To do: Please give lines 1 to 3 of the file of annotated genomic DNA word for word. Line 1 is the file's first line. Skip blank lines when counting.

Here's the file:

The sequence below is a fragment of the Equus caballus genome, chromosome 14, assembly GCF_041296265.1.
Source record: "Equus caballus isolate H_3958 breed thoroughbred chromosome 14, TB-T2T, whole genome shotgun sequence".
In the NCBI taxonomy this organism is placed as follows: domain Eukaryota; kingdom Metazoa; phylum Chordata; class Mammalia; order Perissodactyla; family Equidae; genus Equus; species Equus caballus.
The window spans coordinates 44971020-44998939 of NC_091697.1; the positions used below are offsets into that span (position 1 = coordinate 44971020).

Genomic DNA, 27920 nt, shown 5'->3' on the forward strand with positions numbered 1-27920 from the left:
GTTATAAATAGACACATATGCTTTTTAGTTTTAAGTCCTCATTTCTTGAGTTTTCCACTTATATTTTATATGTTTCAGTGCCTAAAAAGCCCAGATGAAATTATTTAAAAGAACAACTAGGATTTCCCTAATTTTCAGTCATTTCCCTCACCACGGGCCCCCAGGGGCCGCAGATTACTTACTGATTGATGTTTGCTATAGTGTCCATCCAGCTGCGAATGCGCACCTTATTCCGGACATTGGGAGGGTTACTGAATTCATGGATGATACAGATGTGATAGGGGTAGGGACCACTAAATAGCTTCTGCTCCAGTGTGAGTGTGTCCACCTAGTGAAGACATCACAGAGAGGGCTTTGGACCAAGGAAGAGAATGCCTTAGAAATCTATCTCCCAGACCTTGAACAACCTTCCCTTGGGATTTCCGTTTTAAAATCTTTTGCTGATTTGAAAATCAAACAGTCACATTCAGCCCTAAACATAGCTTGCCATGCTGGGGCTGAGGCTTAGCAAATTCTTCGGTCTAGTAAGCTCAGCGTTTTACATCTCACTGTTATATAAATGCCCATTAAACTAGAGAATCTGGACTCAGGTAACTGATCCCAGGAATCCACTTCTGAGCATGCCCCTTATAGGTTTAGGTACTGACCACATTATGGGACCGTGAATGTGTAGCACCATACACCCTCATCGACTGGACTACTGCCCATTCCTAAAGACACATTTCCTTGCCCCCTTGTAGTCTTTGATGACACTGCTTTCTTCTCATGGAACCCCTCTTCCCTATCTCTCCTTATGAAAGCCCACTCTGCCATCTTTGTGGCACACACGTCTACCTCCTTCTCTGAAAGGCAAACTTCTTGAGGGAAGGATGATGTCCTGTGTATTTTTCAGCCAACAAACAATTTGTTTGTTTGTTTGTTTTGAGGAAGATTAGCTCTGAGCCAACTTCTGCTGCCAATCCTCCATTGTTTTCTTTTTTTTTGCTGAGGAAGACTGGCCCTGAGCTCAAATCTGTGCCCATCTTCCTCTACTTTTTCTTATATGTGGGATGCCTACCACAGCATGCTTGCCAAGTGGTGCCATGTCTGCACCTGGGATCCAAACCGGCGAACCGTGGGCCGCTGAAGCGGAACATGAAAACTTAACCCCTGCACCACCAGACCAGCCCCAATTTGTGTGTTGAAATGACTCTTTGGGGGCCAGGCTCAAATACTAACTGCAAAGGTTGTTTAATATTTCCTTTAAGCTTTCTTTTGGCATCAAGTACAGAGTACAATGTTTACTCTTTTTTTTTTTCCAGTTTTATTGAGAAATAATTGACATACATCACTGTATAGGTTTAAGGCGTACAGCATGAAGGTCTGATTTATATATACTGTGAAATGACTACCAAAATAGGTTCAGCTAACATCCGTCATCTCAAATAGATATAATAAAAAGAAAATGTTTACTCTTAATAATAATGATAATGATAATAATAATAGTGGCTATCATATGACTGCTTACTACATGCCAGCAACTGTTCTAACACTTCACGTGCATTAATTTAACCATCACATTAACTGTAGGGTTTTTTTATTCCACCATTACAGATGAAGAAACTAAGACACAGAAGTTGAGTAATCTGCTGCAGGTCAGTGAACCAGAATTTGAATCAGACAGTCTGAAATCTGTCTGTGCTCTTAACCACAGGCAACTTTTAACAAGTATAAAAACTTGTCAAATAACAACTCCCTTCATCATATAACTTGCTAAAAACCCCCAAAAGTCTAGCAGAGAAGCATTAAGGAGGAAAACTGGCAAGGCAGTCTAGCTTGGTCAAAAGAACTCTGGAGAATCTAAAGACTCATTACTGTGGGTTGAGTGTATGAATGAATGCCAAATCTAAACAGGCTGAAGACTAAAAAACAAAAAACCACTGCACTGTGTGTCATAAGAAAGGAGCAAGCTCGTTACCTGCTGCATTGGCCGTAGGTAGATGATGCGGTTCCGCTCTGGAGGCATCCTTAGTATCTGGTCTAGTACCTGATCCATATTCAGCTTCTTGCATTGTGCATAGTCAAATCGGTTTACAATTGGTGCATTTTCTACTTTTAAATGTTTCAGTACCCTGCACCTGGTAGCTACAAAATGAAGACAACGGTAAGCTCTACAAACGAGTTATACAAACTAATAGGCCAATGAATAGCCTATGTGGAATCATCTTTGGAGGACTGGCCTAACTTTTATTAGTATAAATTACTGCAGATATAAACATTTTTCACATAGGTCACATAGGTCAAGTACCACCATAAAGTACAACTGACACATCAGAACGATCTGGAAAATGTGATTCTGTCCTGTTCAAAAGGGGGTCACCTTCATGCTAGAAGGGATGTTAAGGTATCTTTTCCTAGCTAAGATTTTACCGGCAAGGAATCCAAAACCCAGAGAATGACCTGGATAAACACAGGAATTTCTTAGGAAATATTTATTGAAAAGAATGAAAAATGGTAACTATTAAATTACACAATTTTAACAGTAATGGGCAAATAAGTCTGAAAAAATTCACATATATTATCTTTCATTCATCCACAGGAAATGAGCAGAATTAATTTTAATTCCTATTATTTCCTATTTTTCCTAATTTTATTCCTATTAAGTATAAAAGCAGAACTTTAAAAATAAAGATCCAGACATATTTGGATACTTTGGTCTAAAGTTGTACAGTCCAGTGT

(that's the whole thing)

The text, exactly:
The sequence below is a fragment of the Equus caballus genome, chromosome 14, assembly GCF_041296265.1.
Source record: "Equus caballus isolate H_3958 breed thoroughbred chromosome 14, TB-T2T, whole genome shotgun sequence".
In the NCBI taxonomy this organism is placed as follows: domain Eukaryota; kingdom Metazoa; phylum Chordata; class Mammalia; order Perissodactyla; family Equidae; genus Equus; species Equus caballus.